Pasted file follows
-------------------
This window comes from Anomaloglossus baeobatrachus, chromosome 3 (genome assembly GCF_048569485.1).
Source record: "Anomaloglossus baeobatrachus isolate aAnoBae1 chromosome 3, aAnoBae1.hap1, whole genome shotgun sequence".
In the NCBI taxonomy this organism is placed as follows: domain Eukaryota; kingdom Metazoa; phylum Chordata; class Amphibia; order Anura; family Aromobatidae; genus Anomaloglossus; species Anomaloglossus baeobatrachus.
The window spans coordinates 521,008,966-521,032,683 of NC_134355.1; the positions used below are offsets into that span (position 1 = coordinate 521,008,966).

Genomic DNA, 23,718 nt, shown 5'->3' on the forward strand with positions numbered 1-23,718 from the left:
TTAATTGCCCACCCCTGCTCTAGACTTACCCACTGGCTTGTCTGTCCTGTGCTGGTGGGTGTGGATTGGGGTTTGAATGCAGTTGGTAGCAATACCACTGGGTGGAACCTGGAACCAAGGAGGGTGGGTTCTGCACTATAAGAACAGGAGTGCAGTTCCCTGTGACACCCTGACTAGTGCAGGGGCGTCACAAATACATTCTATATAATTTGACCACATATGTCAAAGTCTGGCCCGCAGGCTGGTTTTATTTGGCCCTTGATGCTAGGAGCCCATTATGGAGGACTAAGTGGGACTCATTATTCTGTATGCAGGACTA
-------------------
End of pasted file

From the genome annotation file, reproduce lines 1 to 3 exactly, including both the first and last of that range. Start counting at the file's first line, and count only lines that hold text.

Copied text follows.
This window comes from Anomaloglossus baeobatrachus, chromosome 3 (genome assembly GCF_048569485.1).
Source record: "Anomaloglossus baeobatrachus isolate aAnoBae1 chromosome 3, aAnoBae1.hap1, whole genome shotgun sequence".
In the NCBI taxonomy this organism is placed as follows: domain Eukaryota; kingdom Metazoa; phylum Chordata; class Amphibia; order Anura; family Aromobatidae; genus Anomaloglossus; species Anomaloglossus baeobatrachus.